If you use the 1997 parallax value, Methuselah Star' absolute magnitude is 3.41. If you use the 2007 parallax value, Methuselah Star' absolute magnitude is 3.37. Absolute Magnitude is the star's apparent magnitude from 10 parsecs or 32.6 light years. The magnitude assumes nothing is between the object and the viewer, such as dust clouds. To compare different stars' actual brightness, you would best use Absolute rather than Apparent Magnitude.

Methuselah Star cannot be seen from the Earth with the naked eye, it is just too far and too dim to be seen. Only objects with a magnitude of 6.5 or less can be seen on a clear night.


Radial Velocity and Proper Motion

In simplistic terms, all non-rogue stars, like planets, orbit around a central object, although that is actually not true. Where is the centre of the Solar System. For simplicity it's the central star, such as the Sun. In the case of a star, it's the galactic centre. The constellations we see today will be different than they were 50,000 years ago or 50,000 years from now.

Proper motion details the movements of these stars and is measured in milliarcseconds. Methuselah Star is moving -304.36 ± 0.46 milliarcseconds/year towards the north and -1,114.93 ± 0.68 milliarcseconds/year east if we saw them in the horizon.

The radial velocity, the speed at which the Methuselah Star is towards the Sun, is -171.12000 km/s with an error of about 0.29 km/s . When the value is negative, the star and the Sun are getting closer to one another; likewise, a positive number means that two stars are moving away. It's nothing to fear as the stars are so far apart they won't collide in our lifetime, if ever.

Source of Information

The source of the information if it has a Hip I.D. is from Simbad, the Hipparcos data library based at the University at Strasbourg, France. Hipparcos was an E.S.A. satellite operation launched in 1989 for four years. The items in red are values that I've calculated, so they could be wrong. Information regarding Metallicity and/or Mass is from the E.U. Exoplanets. The data was obtained as of 12th Feb 2017.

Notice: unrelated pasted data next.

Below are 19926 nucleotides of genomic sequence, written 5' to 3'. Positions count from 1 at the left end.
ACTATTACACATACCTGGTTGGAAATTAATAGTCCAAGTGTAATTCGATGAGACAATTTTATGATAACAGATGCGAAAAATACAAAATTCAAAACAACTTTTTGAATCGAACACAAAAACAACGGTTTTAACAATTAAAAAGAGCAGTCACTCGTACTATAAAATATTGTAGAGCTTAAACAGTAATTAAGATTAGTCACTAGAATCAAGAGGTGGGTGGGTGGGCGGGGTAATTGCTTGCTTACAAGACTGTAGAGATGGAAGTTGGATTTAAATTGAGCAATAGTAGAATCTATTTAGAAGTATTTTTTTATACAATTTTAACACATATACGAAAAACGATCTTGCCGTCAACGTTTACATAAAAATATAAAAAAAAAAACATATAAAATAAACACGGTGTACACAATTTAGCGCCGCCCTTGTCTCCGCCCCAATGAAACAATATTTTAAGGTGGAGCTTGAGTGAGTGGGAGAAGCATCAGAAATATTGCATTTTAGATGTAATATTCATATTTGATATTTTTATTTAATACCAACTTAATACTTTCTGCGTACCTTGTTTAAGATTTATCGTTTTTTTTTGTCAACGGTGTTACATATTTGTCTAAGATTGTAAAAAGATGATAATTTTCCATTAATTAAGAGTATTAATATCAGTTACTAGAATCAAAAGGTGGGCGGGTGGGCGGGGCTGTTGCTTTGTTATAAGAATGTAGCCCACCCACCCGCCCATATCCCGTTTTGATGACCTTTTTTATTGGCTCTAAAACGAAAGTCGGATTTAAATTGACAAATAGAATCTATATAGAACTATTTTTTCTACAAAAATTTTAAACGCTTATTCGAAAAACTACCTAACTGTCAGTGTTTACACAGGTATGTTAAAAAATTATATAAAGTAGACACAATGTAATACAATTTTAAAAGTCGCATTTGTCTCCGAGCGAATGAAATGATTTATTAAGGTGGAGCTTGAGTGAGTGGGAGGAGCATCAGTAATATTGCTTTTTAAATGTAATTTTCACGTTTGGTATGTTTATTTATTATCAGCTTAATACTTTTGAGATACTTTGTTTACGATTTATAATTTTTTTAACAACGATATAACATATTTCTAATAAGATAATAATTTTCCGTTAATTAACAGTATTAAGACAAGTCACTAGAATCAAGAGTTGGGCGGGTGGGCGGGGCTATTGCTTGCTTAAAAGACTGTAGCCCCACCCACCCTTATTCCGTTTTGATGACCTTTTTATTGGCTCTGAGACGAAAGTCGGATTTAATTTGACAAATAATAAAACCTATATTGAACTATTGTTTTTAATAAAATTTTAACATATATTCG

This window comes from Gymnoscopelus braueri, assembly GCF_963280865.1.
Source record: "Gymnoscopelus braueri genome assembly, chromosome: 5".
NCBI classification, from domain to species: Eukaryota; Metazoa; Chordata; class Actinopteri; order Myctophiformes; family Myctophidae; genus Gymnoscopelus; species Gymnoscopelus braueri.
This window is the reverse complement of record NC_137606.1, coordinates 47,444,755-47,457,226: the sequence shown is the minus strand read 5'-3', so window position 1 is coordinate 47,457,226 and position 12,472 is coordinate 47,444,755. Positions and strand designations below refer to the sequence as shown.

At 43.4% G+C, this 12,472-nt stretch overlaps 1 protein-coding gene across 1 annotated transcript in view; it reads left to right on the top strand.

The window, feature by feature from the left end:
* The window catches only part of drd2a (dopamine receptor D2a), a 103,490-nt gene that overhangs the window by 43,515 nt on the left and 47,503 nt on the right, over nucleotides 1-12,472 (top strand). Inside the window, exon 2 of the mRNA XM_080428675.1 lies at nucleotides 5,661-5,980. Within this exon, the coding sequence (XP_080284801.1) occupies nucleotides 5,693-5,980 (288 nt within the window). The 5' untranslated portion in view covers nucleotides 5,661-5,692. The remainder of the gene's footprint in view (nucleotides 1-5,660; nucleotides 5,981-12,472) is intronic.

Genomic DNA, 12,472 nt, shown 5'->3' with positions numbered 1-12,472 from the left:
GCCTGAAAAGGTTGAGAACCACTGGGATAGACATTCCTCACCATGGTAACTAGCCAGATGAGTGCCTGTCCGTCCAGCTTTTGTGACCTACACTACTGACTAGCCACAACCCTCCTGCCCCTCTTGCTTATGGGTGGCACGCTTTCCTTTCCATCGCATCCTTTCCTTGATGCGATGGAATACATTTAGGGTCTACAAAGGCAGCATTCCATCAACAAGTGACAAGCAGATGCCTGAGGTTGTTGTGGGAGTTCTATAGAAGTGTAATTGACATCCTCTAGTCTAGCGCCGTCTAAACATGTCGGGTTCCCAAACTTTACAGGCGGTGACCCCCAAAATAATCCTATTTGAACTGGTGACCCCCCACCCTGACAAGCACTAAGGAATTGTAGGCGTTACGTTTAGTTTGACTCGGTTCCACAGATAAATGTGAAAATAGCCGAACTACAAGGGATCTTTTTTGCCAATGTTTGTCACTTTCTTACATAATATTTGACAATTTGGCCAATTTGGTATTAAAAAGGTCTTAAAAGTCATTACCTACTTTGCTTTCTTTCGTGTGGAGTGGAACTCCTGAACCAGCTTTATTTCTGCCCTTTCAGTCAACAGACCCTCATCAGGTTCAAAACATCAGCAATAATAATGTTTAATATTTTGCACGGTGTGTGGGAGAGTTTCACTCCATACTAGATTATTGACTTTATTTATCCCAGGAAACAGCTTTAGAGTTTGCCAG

Methuselah Star Fact Table

The table is scrollable if you can't see everything, just swipe the table to see the hidden information.

Primary NameMethuselah Star
Spectral TypesdF3
Star TypeChemically Peculiar Star
GalaxyMilky Way
ConstellationLibra
Main StarNo
Absolute Magnitude3.41 / 3.37
Visual / Apparent Magnitude7.2
Visible From EarthRequires a 7x50 Binoculars
Right Ascension (R.A.)15h 43m 03.76
Declination (Dec.)-10° 55` 57.9
Galactic Latitude33.61276385 °
Galactic Longitude356.31564922 °
1997 Distance from Earth17.44000 Parallax (milliarcseconds)
187.02 Light Years
57.34 Parsecs
2007 Distance from Earth17.16000 Parallax (milliarcseconds)
190.07 Light Years
58.28 Parsecs
12,021,029.144 Astronomical Units
Galacto-Centric Distance23,979.529 Light Years / 7,352 Parsecs
Proper Motion Dec.-304.36000 ± 0.46000 milliarcseconds/year
Proper Motion RA.-1114.93000 ± 0.68000 milliarcseconds/year
B-V Index0.48
Radial Velocity-171.12000 ± 0.29 km/s
Iron Abundance (Fe/H)-2.2700 ± 9.99
Eccentricity0.97450
Semi-Major Axis2518.0000000
Luminosity (Lsun)4.5900000

Estimated Calculated Facts


Surface Temperature

Sources and Links


Modified Date9th July 2024
Published DateJan 2015
SIMBAD SourceLink